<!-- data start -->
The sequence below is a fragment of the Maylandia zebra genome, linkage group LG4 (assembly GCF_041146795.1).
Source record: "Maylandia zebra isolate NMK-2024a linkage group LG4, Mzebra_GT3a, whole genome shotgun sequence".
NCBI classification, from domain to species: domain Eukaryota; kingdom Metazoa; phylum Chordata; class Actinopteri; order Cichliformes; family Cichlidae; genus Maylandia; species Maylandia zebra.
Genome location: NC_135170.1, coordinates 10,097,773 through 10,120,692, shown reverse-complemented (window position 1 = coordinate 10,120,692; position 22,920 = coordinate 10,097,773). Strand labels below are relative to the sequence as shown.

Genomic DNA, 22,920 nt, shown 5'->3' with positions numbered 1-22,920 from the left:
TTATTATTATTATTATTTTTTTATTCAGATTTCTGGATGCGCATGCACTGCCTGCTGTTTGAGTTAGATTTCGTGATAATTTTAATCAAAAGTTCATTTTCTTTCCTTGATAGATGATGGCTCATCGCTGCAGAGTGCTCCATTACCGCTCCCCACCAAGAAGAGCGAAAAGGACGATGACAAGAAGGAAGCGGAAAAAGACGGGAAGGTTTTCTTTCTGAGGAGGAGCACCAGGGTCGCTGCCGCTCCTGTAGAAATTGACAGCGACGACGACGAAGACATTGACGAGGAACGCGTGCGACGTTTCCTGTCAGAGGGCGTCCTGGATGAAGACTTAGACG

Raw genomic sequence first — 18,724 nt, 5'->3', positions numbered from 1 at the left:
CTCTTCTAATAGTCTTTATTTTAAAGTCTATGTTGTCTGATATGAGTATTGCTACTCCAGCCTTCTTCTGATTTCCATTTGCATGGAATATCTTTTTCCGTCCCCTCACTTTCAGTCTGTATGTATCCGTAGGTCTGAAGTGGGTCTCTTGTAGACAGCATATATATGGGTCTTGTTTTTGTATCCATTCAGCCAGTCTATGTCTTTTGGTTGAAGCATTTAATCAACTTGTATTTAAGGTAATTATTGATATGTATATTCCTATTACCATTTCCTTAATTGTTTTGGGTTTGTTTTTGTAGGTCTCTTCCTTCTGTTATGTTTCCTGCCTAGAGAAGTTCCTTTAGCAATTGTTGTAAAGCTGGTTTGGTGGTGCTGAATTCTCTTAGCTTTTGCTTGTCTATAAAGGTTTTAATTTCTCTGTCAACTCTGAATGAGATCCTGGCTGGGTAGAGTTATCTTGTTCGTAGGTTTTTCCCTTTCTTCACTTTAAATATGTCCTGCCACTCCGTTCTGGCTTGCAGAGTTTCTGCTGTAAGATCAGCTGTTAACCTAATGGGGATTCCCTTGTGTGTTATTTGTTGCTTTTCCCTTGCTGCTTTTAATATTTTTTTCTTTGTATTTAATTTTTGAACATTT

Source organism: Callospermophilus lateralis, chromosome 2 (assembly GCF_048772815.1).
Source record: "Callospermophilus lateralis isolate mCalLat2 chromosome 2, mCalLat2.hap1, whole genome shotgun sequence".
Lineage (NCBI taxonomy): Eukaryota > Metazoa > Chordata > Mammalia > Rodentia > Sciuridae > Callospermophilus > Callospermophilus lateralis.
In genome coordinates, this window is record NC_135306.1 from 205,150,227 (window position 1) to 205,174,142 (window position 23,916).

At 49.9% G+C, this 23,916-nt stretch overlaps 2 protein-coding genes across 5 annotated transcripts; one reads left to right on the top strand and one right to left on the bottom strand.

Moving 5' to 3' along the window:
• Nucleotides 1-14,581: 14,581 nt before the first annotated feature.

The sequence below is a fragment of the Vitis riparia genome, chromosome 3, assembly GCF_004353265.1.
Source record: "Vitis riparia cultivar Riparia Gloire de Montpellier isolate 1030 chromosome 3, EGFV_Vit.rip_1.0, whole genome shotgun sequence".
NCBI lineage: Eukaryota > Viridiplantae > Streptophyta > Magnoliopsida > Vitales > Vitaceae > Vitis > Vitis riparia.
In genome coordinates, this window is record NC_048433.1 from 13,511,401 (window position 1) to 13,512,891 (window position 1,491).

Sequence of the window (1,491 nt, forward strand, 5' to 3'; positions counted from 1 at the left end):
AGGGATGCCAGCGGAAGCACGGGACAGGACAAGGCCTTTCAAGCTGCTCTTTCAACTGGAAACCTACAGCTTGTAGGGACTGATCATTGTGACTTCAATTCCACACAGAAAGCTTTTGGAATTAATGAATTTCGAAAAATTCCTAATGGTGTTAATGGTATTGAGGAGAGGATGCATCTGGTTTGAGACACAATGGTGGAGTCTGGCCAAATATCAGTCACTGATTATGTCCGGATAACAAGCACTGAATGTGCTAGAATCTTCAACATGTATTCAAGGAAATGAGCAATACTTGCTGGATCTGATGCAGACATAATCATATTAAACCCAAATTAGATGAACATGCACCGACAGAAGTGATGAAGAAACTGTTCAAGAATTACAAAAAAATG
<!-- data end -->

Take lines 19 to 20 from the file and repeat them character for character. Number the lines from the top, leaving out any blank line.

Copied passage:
In genome coordinates, this window is record NC_048433.1 from 13,511,401 (window position 1) to 13,512,891 (window position 1,491).

Sequence of the window (1,491 nt, forward strand, 5' to 3'; positions counted from 1 at the left end):